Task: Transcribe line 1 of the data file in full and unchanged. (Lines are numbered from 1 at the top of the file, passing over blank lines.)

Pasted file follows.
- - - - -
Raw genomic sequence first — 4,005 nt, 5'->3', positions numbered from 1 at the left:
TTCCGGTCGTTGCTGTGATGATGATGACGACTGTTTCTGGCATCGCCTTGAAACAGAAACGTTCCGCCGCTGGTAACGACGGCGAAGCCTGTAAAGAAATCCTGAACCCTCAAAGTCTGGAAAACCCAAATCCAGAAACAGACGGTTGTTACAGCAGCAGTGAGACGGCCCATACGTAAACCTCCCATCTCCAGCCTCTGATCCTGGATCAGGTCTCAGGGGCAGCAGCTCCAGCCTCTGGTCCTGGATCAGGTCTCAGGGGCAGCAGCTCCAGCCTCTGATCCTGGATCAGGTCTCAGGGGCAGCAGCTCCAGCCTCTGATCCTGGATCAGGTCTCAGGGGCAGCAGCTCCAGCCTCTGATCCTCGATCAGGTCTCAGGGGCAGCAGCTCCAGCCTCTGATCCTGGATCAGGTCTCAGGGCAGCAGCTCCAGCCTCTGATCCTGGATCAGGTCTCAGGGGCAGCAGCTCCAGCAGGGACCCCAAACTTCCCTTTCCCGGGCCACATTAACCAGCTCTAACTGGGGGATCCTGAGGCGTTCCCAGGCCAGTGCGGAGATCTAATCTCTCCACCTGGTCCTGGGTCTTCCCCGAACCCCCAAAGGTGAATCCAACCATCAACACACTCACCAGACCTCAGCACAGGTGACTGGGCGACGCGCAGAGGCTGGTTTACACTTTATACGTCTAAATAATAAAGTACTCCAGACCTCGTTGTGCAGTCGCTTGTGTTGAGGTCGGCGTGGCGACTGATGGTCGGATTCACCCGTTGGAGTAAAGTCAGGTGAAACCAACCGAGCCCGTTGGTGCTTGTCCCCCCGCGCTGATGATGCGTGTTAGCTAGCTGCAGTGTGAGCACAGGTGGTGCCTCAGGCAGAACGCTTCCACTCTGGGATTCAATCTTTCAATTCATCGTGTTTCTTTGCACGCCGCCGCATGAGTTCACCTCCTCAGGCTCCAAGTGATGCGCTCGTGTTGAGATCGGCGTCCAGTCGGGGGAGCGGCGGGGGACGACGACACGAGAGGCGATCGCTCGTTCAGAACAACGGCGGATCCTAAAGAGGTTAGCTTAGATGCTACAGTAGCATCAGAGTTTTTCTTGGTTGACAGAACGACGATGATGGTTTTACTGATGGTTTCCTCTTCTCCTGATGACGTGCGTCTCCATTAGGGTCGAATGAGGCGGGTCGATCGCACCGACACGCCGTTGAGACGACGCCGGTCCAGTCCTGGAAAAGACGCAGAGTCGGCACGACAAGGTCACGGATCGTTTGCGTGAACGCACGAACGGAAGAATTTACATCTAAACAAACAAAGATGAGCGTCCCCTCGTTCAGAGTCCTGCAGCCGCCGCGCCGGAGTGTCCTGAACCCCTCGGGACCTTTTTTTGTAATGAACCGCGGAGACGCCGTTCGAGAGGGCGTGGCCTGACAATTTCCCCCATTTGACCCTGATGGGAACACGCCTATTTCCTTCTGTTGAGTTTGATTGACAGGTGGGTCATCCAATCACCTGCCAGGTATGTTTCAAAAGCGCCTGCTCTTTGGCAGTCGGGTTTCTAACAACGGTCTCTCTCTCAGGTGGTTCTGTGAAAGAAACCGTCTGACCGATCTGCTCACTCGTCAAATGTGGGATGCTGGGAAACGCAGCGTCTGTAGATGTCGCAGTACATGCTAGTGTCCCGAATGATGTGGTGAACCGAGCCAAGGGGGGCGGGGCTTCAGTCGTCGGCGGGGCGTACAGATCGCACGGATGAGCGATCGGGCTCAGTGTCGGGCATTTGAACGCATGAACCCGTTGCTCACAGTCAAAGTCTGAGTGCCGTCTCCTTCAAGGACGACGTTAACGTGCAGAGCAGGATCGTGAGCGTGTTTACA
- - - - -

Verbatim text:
Raw genomic sequence first — 4,005 nt, 5'->3', positions numbered from 1 at the left: